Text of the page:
A 'Roseanne' Spinoff? ABC Sets Meeting to Hear Ideas

There have been no formal discussions about any specific idea following the network's swift cancellation.
Adam Rose/ABC
'Roseanne'

It's the (multi)million-dollar question: Will ABC try to replace Roseanne with a version of the show sans its radioactive star?

Multiple sources tell The Hollywood Reporter that the Disney-owned network is open to potential spinoff ideas with a catch: They have to be without Roseanne Barr, and the actress and former head writer of the sitcom would not be able to financially benefit from any new incarnation of the series. A meeting about potential ways to continue TV's No. 1 show is expected to be held next week, sources say.

Representatives for ABC declined comment.

ABC on Tuesday canceled Roseanne after Barr's racist tweet directed at a senior adviser to former President Barack Obama. The star, who has been an outspoken advocate for President Donald Trump, later apologized and said she "begged" Disney-ABC TV Group chief Ben Sherwood not to cancel the series. (ABC declined comment, though multiple sources within the network contend that conversation never happened and Barr has since deleted that tweet.)

Roseanne finished as broadcast television's No. 1 show among total viewers and the advertiser-coveted adults 18-49 demographic. Still, ABC Entertainment president Channing Dungey — the lone African-American broadcast network chief — called Barr's comment "abhorrent, repugnant and inconsistent" with parent company Disney and ABC's values and canceled the show hours after the star's tweet.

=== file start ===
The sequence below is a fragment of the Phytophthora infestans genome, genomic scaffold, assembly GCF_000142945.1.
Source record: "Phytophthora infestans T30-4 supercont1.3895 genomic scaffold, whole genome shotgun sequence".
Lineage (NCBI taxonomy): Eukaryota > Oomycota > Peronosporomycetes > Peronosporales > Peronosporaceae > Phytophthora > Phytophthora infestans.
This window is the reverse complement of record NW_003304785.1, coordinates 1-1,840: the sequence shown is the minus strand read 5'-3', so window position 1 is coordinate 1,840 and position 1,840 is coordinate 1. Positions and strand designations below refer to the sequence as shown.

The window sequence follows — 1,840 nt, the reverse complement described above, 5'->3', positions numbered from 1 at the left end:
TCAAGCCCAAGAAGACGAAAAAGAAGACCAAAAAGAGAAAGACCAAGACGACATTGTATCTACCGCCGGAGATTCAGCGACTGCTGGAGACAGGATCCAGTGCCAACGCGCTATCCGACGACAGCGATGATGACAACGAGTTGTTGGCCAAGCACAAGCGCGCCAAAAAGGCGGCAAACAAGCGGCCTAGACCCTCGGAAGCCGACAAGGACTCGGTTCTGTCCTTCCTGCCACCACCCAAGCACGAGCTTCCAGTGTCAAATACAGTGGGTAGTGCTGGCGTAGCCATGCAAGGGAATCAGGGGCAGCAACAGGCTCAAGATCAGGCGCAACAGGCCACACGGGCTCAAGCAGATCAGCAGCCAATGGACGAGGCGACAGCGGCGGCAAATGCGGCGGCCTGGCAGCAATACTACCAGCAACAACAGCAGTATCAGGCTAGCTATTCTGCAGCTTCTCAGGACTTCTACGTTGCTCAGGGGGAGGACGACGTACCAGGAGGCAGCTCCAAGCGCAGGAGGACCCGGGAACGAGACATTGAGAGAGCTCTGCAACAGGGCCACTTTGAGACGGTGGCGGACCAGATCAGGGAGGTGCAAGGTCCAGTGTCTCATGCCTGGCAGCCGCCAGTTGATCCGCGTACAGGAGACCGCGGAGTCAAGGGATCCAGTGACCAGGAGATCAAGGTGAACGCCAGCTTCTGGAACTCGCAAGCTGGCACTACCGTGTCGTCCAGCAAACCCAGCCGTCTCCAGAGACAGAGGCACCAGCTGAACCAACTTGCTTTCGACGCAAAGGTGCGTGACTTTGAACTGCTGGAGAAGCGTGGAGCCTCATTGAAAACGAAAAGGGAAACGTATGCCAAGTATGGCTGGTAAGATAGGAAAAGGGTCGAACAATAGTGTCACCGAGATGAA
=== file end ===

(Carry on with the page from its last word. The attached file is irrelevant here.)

Meanwhile, sources say ABC and producer Tom Werner — whose Carsey-Werner banner executive produced the original Roseanne and its revival — are considering everything. A TMZ report on Friday indicated that star Sara Gilbert — who plays Darlene and was the driving force of the 10th season revival — has been actively pitching a rebranded series built around her character. Sources familiar with the conversations for a potential Roseanne 3.0 — who declined to go on record for this story — said the only conversations that have been had are the fact that ABC is open to hearing pitches for ways to continue the show without Barr's involvement or financial benefit.

Continuing Roseanne without Barr attached in any form may prove challenging. The series was created by Matt Williams and is based upon a character created by Barr. That could make an offshoot a thorny debate as it's unclear if just the character of Roseanne Conner falls under Barr's oversight.

Stars Gilbert, Laurie Metcalf and John Goodman still expect to be paid for the now-scrapped 11th season. The trio, along with Barr, negotiated new deals for the 13-episode season at $300,000 per episode (up from $250,000 for season 10). They expect to be paid for at least 10 episodes since their options were exercised. What's less clear is if and how the writing staff, including showrunner Bruce Helford, will be compensated.

"Nobody really knows yet what kind of compensation they're going to get," writer and exec producer Dave Caplan told The Hollywood Reporter hours after the news hit, noting, "Everybody is a little bit on edge about how it's going to turn out."

ABC now finds itself in a unique position after cancelling TV's No. 1 show, which was due to return in the fall and open the network's Tuesday lineup. The network is heading into the 2018-19 broadcast season without TV's top show and without a new series from Shonda Rhimes (Grey's Anatomy, Scandal) for the first time in years. Roseanne was expected to drive at least $60 million in ad revenue for its 11th season, according to Kantar Media. ABC, sources say, could be on the hook for "tens of millions of dollars" after axing the series.

In a memo to staff Wednesday, Sherwood apologized to the now-unemployed staff of Roseanne and expressed hope that the network could find a way to work together down the road.